Guitar Aficionado

Led Zeppelin Jimmy Page Retrospective Autobiography

Jimmy Page by Jimmy Page is that rare event that lives up to the hype.

by Brad Tolinski
Originally published as "Page Turner" in Guitar Aficionado, Fall 2010 Issue – Buy Issue

Led Zeppelin's guitar maestro unveils Jimmy Page, his unique limited-edition retrospective "photographic autobiography."

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The figurative painter Francis Bacon once remarked, “The job of the artist is to always deepen the mystery.” Nobody in the music world has understood this maxim better than Led Zeppelin’s Jimmy Page, the paradigm for rock god inscrutability. So it came as a bit of a shock when Genesis Publications, one of the world’s leading art house publishers, announced it was collaborating with the usually tight-lipped guitarist on a monumental autobiography.

Jimmy Page by Jimmy Page is that rare event that lives up to the hype. The massive 500-page leather-bound tome, featuring more than 650 carefully annotated images—some from the guitarist’s personal collection—accompanied by Page’s pithy commentary, is the most complete portrait of the legendary rocker to date.

“The book tells the story of my life as a musician,” Page says, as we sit outside near the King’s Road, enjoying a sunny London day. “It’s designed to show where my passion for music started and how it evolved. But at the same time, I wanted it to be evocative. I looked for pictures that had subtle connections and little points of reference that you won’t notice straight away but will pick up on after repeated viewings. Truth is, nobody else could have made this book.”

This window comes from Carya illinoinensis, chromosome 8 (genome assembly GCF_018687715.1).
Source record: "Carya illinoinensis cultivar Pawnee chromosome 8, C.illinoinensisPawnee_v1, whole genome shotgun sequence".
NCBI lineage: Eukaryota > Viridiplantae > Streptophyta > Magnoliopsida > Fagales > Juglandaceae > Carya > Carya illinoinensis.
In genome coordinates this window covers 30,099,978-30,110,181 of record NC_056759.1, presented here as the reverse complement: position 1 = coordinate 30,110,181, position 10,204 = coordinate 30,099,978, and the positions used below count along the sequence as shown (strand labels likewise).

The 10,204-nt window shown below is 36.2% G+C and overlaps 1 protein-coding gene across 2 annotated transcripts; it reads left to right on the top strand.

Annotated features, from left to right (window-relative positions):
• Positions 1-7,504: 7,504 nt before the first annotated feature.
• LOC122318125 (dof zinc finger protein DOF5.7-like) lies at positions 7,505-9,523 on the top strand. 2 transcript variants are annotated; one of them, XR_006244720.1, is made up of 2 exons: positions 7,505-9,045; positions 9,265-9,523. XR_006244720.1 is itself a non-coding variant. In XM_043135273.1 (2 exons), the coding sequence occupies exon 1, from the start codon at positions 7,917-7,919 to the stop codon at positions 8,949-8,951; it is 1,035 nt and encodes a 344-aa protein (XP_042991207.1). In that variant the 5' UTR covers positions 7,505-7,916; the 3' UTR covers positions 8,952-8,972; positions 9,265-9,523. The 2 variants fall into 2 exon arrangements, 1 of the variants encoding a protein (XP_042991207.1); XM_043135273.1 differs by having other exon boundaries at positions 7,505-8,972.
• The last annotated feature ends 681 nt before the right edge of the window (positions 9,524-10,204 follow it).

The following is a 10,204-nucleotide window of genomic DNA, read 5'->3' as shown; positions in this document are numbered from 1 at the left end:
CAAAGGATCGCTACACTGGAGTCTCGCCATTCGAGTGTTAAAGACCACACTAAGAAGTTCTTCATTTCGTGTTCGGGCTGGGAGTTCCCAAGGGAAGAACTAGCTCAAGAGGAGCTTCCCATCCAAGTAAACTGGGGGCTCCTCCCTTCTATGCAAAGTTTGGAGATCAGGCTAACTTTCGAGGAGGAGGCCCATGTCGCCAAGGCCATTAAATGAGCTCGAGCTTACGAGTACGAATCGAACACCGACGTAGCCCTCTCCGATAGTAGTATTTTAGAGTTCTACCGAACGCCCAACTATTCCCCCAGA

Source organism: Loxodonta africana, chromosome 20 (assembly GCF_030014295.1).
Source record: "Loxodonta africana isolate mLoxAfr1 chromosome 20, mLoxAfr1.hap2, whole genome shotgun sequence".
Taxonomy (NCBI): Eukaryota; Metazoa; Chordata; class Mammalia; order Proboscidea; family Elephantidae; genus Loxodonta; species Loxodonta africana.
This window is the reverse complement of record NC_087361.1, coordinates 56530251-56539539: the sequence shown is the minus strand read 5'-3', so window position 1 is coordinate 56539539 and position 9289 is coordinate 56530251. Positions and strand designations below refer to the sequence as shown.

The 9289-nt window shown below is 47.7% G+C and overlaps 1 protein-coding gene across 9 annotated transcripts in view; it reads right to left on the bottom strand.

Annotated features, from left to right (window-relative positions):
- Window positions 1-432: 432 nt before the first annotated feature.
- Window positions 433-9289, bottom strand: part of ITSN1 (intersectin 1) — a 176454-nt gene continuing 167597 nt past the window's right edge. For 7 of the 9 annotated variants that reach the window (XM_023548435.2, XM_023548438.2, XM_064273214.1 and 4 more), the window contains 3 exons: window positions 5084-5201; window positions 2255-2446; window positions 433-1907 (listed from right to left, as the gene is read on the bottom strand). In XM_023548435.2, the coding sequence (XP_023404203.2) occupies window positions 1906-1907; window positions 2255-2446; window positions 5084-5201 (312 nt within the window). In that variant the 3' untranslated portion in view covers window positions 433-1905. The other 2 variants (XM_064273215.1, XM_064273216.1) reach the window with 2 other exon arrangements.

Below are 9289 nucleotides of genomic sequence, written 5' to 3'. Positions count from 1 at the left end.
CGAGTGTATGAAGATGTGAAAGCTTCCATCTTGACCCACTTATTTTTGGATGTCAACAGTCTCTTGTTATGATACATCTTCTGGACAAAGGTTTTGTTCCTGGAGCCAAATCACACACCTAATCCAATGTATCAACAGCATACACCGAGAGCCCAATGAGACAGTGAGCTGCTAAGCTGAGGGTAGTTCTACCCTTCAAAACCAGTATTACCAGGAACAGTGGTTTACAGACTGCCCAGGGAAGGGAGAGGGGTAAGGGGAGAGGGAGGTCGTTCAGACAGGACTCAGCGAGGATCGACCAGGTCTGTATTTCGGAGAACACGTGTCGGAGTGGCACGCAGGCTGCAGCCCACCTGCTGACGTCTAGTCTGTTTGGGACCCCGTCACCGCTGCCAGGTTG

Publisher and designer Catherine Roylance agrees, praising the guitarist’s clear vision and unflagging dedication to the project. Together, they spent months poring over thousands of photos and verifying dates and timelines. But she’s quick to point out that it was Jimmy who chose each final image and put the selections in sequential order.

“He was involved in every detail and was really passionate about the content, the binding, and all the materials,” Roylance says. “He has a great eye and could see the play of images together and the pace of the book from one page to the next. I don’t think this sort of ‘photographic autobiography’ has ever been attempted before, which makes this a landmark publication.”

The book unfolds in strict chronological order, beginning with an astonishing series of shots from the late Fifties that capture a young Page rocking out with his early guitars (a Hofner President and a Grazioso Futurama) and his early bands (Red E. Lewis and the Red Caps and Neil Christian & the Crusaders). Rare glimpses of his life as a studio musician in the mid Sixties explode into a number of extraordinary images of Page with the Yardbirds, including a fabulously intimate picture of him with Jeff Beck tuning up before a modest gig at Staples High School Auditorium, in Westport, Connecticut.

Of course, the Led Zeppelin years are amply represented, featuring never-before-seen shots of the band in each stage of its storied career. The book also makes fascinating stops at locations like Bron-Yr-Aur in Wales, where Page and singer Robert Plant composed songs for the band’s third album. Another 1971 photo shows Page in front of his rarely seen Boleskine House in Loch Ness, once owned by occultist Aleister Crowley.

But the book’s greatest revelation is in showing how rich and textured Page’s post-Zeppelin years have been. It does so with photos of the guitarist performing in an all-star concert tour with Eric Clapton and Beck, playing the Cambridge Folk Festival with Roy Harper, jamming in Marrakech with indigenous Moroccan musicians, and closing out the 2008 Summer Olympics in Beijing with a roaring version of “Whole Lotta Love,” a performance viewed by an estimated 250 million people worldwide. It all adds up to an intriguing and illuminating look at the career of rock’s most enigmatic guitarist.

“This project was several years in the making,” Page notes. “Hopefully, people will have a good time viewing it.”

If you would like to own one of these meticulously handcrafted and personally signed collector’s items, we recommend that you move quickly. With a limited print run of 2,500 worldwide, they’re guaranteed to sell out faster than you can say “Kashmir.” To order, visit or e-mail